Will traditional German giants regain their former glory?

Some of the biggest names in German football spent at least one season in the second division in the last decade, including Eintracht Frankfurt, Cologne, Hamburg, Hertha Berlin, Nuremberg and Stuttgart.

Kaiserslautern and Eintracht Braunschweig have dropped even further, currently wallowing in division three, while it's even worse in the former East Germany, where former Bundesliga side Energie Cottbus are now in the fourth tier.

Some of those traditional clubs have since experienced a renaissance. Gladbach, for example, are putting together their first legitimate title challenge in decades while, after their relegation in 2011, Frankfurt have reached the knockout stages of the Europa League twice, including a run to the semifinals last season.

Will others experience a similar revival? Hertha, German champions in 1930 and 1931, signed on a new investor at the end of last year as they aim to become a "Big City Club" and German superpower, while Schalke are still dreaming of that first ever Bundesliga title.

Five-time champions Stuttgart have recruited former German international Thomas Hitzlsperger and former Dortmund scouting director Sven Mislintat to reestablish the club as a Bundesliga contender - but they need to win promotion first.

But many of Germany's traditional titans have a lot of work to do if they are to ever regain their former glory.

A global Bundesliga?

Though the Bundesliga has sought to broaden its horizons for decades, the 2010s saw globalization efforts reach another level.

Closed season marketing tours to the United States and China have become a regular occurrence, as has Bayern's controversial midseason trip to Qatar. Multiple clubs have set up offices in New York and/or Shanghai, as has the German Football League (DFL), the organization that governs Germany's top two divisions and which set up an office in New York in 2018.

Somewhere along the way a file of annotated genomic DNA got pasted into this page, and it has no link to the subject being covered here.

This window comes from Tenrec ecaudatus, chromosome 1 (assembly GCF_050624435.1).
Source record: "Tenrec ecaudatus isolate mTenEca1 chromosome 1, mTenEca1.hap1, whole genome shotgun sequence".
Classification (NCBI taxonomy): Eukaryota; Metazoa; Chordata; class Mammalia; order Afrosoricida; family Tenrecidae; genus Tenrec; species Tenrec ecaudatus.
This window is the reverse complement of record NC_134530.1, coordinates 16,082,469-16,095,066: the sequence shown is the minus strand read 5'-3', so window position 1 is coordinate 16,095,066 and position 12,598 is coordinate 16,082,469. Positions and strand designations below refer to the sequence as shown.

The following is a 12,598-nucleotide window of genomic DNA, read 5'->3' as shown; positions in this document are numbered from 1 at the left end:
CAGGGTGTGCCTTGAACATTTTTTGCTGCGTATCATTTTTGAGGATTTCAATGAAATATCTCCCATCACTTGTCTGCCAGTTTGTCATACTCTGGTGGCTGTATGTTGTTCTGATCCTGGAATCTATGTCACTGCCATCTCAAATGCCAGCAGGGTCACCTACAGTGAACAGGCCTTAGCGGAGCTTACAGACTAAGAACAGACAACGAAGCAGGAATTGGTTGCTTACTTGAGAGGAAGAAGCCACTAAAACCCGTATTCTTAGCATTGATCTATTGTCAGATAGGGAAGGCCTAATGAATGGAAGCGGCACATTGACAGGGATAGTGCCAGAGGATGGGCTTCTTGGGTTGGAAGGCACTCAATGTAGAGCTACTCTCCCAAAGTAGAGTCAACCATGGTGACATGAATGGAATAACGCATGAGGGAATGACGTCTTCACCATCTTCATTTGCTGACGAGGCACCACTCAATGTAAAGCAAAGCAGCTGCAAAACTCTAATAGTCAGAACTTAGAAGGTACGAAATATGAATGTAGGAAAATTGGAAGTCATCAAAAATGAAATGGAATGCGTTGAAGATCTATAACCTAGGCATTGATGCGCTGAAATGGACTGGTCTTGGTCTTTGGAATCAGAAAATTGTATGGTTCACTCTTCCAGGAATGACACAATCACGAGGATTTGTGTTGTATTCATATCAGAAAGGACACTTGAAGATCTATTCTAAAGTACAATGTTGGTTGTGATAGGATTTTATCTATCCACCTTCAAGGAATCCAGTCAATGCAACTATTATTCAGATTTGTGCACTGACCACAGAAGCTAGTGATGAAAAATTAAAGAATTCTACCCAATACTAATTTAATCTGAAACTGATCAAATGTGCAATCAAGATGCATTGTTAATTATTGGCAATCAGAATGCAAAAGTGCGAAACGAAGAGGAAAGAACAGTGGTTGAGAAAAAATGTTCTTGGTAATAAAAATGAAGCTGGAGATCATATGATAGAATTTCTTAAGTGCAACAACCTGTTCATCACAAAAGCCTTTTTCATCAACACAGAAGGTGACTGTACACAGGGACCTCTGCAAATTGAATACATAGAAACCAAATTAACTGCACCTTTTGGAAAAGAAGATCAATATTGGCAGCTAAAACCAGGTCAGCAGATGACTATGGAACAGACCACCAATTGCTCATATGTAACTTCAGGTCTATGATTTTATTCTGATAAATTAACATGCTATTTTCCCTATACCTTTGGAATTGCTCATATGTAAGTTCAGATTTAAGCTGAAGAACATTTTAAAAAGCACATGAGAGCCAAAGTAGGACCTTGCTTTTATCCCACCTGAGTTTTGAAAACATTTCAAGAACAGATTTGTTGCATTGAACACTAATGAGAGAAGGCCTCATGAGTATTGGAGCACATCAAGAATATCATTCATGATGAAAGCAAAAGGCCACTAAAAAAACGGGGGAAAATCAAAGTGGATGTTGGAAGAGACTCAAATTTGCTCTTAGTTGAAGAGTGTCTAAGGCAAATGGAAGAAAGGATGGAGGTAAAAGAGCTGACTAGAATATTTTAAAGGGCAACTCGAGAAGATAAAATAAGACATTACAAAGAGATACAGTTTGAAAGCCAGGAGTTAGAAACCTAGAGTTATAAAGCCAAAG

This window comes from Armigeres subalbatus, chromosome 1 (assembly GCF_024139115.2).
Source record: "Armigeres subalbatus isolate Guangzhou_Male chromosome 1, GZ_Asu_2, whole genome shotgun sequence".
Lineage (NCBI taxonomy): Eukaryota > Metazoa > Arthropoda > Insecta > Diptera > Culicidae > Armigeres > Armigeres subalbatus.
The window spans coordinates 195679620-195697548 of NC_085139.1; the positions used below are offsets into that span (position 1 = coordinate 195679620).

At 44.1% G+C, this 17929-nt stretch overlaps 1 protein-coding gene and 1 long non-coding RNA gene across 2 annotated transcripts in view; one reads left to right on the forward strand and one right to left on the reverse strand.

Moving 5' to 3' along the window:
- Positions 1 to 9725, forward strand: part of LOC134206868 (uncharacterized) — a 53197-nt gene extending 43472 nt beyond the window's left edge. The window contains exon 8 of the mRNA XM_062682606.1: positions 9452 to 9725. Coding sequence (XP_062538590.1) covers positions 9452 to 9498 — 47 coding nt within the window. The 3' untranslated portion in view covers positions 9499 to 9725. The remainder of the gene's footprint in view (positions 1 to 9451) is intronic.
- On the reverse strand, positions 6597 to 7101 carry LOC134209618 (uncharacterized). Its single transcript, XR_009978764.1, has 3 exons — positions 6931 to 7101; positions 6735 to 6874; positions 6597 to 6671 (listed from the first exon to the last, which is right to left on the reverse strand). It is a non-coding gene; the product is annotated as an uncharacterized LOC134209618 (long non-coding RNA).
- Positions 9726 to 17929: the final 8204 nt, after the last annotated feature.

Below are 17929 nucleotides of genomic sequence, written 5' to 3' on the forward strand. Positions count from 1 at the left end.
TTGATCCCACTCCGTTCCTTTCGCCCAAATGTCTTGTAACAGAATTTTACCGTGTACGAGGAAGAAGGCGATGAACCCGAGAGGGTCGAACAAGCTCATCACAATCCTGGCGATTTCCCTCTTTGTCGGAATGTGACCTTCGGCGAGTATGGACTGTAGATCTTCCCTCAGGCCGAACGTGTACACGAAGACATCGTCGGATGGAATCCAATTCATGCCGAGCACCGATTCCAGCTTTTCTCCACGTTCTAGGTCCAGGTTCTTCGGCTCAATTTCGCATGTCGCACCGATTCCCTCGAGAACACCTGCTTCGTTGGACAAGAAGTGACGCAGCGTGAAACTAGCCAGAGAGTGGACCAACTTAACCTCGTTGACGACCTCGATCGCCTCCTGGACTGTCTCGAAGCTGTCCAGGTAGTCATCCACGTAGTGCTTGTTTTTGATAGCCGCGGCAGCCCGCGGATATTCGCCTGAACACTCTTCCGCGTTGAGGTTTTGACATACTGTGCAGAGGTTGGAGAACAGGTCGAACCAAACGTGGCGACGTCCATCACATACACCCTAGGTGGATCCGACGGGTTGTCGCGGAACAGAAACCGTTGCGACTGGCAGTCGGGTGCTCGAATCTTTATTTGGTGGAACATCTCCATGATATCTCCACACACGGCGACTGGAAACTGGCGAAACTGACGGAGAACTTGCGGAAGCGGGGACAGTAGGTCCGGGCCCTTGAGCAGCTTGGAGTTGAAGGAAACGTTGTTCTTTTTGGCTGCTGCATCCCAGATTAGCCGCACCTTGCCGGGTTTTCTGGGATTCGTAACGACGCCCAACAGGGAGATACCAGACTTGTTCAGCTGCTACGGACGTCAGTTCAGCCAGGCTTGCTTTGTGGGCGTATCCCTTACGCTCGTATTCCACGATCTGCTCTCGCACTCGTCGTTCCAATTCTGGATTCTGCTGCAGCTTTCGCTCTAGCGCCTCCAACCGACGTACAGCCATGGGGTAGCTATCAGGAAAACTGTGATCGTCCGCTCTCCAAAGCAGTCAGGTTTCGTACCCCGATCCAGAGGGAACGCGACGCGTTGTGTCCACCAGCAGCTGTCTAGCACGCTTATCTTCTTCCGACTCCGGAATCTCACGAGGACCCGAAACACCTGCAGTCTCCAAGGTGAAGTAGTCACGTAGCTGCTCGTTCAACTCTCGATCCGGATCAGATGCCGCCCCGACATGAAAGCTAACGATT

Some globalization efforts have contributed to record revenues for clubs, but others have led to dissent from fans. Bayern supporters have openly criticized their club'srelations with Qatar, a country with a poor human rights record.

A decision in 2017 to allow a Chinese under-20 XI to play fourth-division sides in Germany's southwest regional league confounded many, and the experiment was ultimately cut short after fans displayed a Tibetan flag at one of the matches.

But clubs in Germany seem to be committed to spread their marketing efforts across borders. As more teams tour abroad, one has to wonder to what lengths German football clubs may go to extend their international reach.

The Spanish football federation recently staged its Spanish Super Cup in Saudi Arabia. It is not hard to imagine the DFL or the DFB, Germany's football federation, attempting something similar, in spite of what the fans think about it.

VAR display on a jumbotron in Cologne (picture-alliance/Fotostand/Ellerbrake)

The Bundesliga began using VAR in 2017

What is the fate of VAR?

New technology in football was a hot topic during the last decade, from the establishment of goal line technology to the introduction of video assistant referees (VAR). 

Both refereeing systems were quickly adopted by the Bundesliga, goal line technology in 2015 and VAR in 2019. While the former has been a mostly accepted form of technological intervention, the latter has been met with frustration from all sides, from players to coaches to club executives to fans.

Hardly a Bundesliga matchday goes by where VAR is not a topic of discussion in some form. Match-going fans organize choreos seemingly every week calling for the apparatus to be scrapped.

Read more: Opinion: VAR has stolen football’s soul

The DFL is sticking by the VAR for now, with clubs voting to retain the system in 2018. But if fan dissent continues, how much longer can the system in its current form remain viable?

Because VAR has been established across the world, it's hard to imagine that the system will be binned entirely. But the system German football fans were introduced to last decade may be completely different by the end of this one.